Press Information Bureau

Government of India



In the Wellness of All Things

By Amitabh Kant & Dr. Indu Bhushan

The sight of a family teetering on the brink of hope and despondency, surviving and falling into economic ruin on account of ill health is distressingly common. GoI’s health expenditure at 1.13% of its GDP is the lowest among the emerging developing countries. China’s expenditure is 2.45%, and Thailand’s 2.90% of its GDP.

Out-of-pocket expenses push nearly 66 lakh Indian households into poverty every year. About 24.9% of households in rural areas and 18.2% in urban areas meet medical expenditures through borrowings, and 17.3% of India’s population spend more than 10% of their household budget for accessing health services. The poorest of the poor are the worst impacted.


Ayushman Bharat demonstrates GoI’s strong resolve to address this issue by ensuring primary healthcare through the establishment of 1,50,000 health and wellness centres, the first of which was launched in Bijapur, Chhattisgarh, in May. Digitally linked to district hospitals, these will provide comprehensive healthcare and will be responsible for providing essential drugs and diagnostic services. They will also have convergence with yoga and Ayurveda.

The second key component of Ayushman Bharat is the Pradhan Mantri Jan Arogya Yojana (PMJAY) that will provide. Rs 5 lakh cover to around 50 crore economically weaker citizens and will be launched on September 25. This will be the world’s largest government-sponsored healthcare scheme covering a populationthe size of the US, Canada and Mexico.


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The mission will provide inpatient care in an empanelled network of healthcare providers (secondary and tertiary care) for more than 1,300 packages in specialties, ranging from general medical and surgical procedures to cardiovascular and oncological ones. The benefits shall be available to all those entitled and be cashless, paperless, portable, and backed by an IT infrastructure that will provide seamless service delivery at all points of care.


PMJAY will leverage capacities available in both public and private sector hospitals, while providing standardised high-quality care, with strong fraud protection mechanisms and an efficient, service-driven architecture that will transform India’s healthcare systems in the years to come.

The National Health Agency (NHA) and the State Health Agencies (SHAs) are the keystone for the strategic purchasing of medical services at such a massive scale. NHA will be the instrumentality to expand coverage, benefits and financial protection.

As a substantive purchaser implementing PMJAY, NHA and SHAs will use the tools of pricing and incentives to drive down costs of services in the healthcare sector. The rates that have been fixed for the procedures have undergone a rigorous vetting mechanism in more than 50 cities in the country.

PMJAY will rely heavily on fraud detection and monitoring and building complex, intelligent systems that trigger and raise red flags on suspicious transactions, built upon extensive diagnostic guidelines and self-learning pattern-recognition algorithms.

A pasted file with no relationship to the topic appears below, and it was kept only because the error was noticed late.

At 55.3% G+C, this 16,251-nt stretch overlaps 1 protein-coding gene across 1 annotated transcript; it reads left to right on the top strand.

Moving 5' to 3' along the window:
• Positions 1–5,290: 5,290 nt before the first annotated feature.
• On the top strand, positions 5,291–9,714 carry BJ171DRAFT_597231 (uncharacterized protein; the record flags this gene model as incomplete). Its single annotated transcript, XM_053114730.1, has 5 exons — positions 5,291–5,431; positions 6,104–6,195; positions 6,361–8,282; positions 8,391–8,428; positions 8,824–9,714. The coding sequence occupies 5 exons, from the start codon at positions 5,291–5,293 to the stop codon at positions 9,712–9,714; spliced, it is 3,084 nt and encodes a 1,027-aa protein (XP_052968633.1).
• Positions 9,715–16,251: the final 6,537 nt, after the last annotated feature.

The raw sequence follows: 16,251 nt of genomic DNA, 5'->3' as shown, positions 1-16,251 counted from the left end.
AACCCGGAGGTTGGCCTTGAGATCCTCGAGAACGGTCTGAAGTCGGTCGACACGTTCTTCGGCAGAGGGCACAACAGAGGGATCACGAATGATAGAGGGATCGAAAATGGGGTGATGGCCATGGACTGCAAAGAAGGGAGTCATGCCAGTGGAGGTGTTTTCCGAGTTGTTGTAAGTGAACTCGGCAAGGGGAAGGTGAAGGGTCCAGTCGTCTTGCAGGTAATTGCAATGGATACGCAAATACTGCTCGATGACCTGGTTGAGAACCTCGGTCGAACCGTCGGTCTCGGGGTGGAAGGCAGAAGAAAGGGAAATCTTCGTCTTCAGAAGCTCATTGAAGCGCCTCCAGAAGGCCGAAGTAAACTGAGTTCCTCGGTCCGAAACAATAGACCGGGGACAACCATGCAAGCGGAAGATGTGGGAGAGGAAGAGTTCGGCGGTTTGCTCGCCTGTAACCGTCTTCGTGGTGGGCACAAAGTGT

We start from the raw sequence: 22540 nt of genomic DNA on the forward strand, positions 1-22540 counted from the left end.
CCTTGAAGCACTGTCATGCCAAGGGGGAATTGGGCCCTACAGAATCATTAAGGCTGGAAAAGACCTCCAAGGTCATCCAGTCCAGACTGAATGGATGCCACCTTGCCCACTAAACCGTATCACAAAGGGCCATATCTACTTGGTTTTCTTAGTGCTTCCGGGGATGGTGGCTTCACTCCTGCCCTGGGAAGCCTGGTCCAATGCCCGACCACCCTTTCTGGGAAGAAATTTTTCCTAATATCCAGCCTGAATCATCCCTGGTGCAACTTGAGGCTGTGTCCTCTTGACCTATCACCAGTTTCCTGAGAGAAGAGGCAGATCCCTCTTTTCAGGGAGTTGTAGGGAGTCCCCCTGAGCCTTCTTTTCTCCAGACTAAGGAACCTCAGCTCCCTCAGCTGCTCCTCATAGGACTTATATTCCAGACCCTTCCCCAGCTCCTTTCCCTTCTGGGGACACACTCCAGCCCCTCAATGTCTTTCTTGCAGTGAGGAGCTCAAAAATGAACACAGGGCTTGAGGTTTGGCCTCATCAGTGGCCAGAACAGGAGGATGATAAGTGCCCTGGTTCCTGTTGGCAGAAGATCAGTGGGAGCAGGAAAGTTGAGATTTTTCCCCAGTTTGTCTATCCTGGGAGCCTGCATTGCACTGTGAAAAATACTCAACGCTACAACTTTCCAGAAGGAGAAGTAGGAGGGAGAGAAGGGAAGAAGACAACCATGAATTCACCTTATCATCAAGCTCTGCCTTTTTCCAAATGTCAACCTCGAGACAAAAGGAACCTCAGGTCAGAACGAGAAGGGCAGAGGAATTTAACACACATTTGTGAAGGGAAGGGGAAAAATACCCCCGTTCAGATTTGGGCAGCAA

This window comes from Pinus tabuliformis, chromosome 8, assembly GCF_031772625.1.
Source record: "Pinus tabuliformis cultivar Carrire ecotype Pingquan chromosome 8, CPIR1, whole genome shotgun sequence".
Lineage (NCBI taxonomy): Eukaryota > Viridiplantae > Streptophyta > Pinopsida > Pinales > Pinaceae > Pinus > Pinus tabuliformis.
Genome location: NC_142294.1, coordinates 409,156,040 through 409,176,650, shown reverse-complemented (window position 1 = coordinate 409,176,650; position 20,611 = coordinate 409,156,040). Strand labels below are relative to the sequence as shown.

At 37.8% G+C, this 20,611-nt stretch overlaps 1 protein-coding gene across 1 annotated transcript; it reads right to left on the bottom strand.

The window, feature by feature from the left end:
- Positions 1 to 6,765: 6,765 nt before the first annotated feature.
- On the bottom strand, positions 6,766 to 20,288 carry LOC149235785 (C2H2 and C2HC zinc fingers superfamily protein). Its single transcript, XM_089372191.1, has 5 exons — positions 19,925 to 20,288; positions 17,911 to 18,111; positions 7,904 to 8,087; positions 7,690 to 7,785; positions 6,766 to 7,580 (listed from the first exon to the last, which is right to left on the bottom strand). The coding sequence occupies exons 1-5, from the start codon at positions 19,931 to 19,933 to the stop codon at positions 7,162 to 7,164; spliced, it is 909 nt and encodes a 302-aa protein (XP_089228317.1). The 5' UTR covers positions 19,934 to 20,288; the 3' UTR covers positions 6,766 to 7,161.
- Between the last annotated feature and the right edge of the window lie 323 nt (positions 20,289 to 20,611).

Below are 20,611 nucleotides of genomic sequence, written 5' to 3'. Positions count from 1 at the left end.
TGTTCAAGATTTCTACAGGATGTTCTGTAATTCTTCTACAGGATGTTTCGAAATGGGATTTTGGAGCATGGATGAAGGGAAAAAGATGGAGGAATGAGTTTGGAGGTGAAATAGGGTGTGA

The aim is to build a world-class intelligent system for fraud mitigation, grievance redressal, monitoring and evaluation, and research that allows the programme to scientifically evolve. Pre-authorisation protocols have been defined for 621fraud-prone and high-cost procedures for ensuring discipline in the provider network.

The states are the key partners in this alliance. The scheme architecture allows the states freedom for innovations and context-specific customisations. Till date, 29 of the 36 states and Union territories are on board. The states have been given flexibility to push for providing greater inpatient department (IPD) care through public institutions, as well as a framework for upgrading their infrastructure. The portability of services across a pan-India network provides beneficiaries in the migrant community to access services without hindrances.


PMJAY will be a truly disruptive influence over India’s healthcare system. It presents India an opportunity to move towards a mature, data-driven, intelligent and predictive health systems built on top of individualised, secure and access-controlled health records, a verified provider registry and tech-enabled drugs and diagnostics supply chains.


India, through health and wellness centres, is finally shifting the focus of healthcare provision towards providing primary healthcare to its citizens. The care on prevention and early management of healthcare will reduce the need for complicated specialist care and outof-pocket expenses.

While catering to 50 crore beneficiaries, PMJAY will leverage facilities in both private and public hospitals. This comprehensive healthcare system linking primary, secondary and tertiary care has the potential to transform the health delivery system in India.

Union Minister J P Nadda launches the official logo of Pradhan Mantri Jan Arogya Yojana, in New Delhi on August 27, 2018.





*Amitabh Kant is CEO, NITI Aayog, and Dr. Indu Bhushan is CEO, Ayushman Bharat-National Health Protection Mission (AB-NHPM) and the National Health Agency (NHA).


Demonetisation and its impact on Tax collection and Formalisation of the Economy – Arun Jaitley